The Archival Life
One of the main places in which I spend time is the Památník národního písemnictvi, a literary archive with holdings well beyond the purely literary. Now that I have spent quite a bit of time there, and gotten on pleasant terms with the archivists, I find it a very congenial spot, although one in which I feel I must devote every minute to my work.
Like many institutes and archives, the PNP is not easy to find from the street. It is tucked away in Strahov, a courtyard area formerly belonging to the Church and now somewhat returned to it (it is actually possible to see men in cassocks, although tourists are a more typical sight). Strahov is the home of a famous library, which all visitors to Prague evidently want to see, and this complicates the researcher’s search for the PNP, as if you mistakenly tell the beleaguered cashier that you are looking for the library (as the PNP does include a library too), she will start irritably gesturing toward the main courtyard. After all, she does have a large sign posted that she does not sell tickets to the library. (I’m not sure exactly what she does sell, but it must be something or other related to the archive. Perhaps she sells guides to the different collections, or copies of the archive’s journal.) Once you realize the error of your ways and tell her you are looking for the archive, she becomes friendly and bustles you over to the correct door.
Once you go up the stairs, of course, you still have to figure out where to go next.
I underwent this interesting procedure in May of 2004, when I had a Czechoslovak Nationality Room scholarship to spend part of the summer doing research. At that time you could just walk into the complex of rooms that constitute the reading area, which could prompt a degree of confusion since once there you have to go through two rooms in order to get to the room where the archivists actually sign you up to do research. They have now instituted a buzzer system, to keep out lost tourists, I suppose. Fortunately it isn’t one that requires explaining why you are there; you ring the bell and they buzz you in. (It still helps to know where you are going.) If you haven’t worked there before, or haven’t worked there in a long time, it’s necessary to fill out paperwork. There are forms telling you all the rules, which you sign and then never see again (so much for knowing what the rules actually are). ID is necessary, and a student card or letter of introduction is useful. But overall, it is a friendly place and the archivists are not trying to keep people out. I suppose they need to keep statistics on their users, and all that sort of thing.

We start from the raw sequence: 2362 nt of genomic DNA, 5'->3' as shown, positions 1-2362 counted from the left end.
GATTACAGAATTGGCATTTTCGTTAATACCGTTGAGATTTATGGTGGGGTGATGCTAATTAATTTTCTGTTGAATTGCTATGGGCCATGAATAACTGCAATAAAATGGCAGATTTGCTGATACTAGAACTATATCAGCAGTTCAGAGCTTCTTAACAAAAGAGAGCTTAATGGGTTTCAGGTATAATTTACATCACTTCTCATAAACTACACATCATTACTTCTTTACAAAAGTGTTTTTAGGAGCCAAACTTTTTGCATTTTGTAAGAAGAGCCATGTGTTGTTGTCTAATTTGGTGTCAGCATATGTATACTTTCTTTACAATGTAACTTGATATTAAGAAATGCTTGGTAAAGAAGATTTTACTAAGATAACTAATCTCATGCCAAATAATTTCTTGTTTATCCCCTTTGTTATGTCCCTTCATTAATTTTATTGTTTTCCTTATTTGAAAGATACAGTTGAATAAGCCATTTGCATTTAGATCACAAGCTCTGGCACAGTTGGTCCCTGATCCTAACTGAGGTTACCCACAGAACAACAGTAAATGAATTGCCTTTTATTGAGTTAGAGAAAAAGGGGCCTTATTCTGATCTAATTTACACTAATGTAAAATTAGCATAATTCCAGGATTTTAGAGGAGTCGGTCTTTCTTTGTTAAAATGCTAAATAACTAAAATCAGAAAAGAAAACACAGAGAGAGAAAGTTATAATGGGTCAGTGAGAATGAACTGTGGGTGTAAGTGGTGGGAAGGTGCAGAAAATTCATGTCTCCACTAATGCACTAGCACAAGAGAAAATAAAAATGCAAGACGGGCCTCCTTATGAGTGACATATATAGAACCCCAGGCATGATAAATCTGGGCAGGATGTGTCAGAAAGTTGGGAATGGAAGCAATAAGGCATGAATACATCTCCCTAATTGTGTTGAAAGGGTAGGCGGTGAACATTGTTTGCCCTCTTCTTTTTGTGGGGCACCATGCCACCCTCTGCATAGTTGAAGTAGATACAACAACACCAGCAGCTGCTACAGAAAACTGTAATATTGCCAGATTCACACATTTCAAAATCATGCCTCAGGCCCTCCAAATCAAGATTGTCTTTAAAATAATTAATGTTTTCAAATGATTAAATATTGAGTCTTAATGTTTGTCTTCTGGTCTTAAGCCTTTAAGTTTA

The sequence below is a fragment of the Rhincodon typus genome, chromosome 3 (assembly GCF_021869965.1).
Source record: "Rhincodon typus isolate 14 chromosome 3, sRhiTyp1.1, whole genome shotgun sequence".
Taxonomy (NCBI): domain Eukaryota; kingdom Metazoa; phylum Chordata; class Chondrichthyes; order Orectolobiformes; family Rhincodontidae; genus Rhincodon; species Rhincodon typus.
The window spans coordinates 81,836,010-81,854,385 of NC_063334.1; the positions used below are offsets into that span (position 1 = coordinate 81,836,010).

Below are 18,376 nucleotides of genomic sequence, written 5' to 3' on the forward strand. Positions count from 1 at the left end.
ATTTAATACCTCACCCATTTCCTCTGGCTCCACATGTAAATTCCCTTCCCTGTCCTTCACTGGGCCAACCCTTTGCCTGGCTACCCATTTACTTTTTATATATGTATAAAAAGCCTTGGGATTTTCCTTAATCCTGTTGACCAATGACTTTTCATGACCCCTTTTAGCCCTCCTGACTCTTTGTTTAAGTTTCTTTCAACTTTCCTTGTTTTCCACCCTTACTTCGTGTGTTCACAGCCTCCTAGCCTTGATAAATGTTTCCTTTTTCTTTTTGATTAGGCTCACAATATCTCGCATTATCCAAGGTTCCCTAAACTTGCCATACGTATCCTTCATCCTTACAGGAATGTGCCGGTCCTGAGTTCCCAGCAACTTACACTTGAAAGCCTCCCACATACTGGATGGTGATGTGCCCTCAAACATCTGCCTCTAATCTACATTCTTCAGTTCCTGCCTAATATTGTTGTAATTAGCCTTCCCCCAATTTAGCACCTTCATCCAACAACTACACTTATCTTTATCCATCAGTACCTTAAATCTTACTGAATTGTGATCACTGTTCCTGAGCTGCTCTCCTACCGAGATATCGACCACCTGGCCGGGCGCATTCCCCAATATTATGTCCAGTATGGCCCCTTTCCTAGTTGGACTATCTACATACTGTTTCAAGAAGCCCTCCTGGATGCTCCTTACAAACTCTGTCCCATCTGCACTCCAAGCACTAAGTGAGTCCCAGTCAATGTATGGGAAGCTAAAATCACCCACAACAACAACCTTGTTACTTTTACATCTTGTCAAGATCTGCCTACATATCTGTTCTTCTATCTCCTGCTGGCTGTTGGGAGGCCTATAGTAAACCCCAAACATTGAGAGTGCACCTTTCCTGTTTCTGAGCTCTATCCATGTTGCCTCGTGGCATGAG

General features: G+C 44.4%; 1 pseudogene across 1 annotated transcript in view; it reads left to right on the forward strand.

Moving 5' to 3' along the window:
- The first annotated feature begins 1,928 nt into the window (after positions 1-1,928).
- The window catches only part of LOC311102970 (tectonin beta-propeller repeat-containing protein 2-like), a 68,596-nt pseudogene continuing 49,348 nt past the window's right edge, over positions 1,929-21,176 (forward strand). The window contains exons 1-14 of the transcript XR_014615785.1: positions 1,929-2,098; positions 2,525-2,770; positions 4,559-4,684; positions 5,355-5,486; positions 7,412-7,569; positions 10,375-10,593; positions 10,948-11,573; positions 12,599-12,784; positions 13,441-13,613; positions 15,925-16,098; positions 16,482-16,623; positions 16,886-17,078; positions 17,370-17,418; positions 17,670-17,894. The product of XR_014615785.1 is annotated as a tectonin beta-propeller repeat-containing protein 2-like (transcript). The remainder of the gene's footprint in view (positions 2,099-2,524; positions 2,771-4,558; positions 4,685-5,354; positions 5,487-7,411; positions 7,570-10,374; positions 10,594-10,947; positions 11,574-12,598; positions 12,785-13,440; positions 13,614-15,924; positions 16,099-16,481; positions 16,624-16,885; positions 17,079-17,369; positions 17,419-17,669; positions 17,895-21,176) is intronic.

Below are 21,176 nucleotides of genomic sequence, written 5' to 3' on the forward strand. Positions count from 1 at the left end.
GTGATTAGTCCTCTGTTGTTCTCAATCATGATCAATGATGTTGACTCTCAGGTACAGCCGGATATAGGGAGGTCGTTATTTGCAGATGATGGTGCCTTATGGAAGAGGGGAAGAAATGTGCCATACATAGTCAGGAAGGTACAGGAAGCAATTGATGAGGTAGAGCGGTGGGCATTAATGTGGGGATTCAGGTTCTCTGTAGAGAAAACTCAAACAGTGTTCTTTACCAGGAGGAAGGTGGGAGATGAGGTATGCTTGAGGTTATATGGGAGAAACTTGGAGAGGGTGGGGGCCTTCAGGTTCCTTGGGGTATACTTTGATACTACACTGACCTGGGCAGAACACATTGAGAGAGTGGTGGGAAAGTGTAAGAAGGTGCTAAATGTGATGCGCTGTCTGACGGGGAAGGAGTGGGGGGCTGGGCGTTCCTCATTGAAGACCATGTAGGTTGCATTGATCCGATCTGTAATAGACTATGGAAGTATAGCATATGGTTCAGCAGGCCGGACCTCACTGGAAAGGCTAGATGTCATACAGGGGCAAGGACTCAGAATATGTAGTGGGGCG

Ideally, the researcher has already found the archive’s web site and come up with some people whose papers might be of interest. The next step is to go through and write out request slips for the desired materials, like “Nezval’s diaries, 1925-1938” or “Teige’s correspondence with Černík.” The request slips have their own strange format, so the best plan is always to verify that they are properly filled out. Once the archivist is satisfied about that, she tells you whether the desired items can be obtained the same day or in a week or so. Another researcher told me that he had actually gone to work at the archive’s other location, but that it is not heated in the winter. I decided that in that case I could continue with last year’s strategy of having things brought to Prague, where the reading room is cozy and has quite a few places to plug in laptops.
As you can see from the photos, the environs are quite picturesque. It is no longer quite as autumnal looking, however. Most of the leaves have now fallen and today it snowed.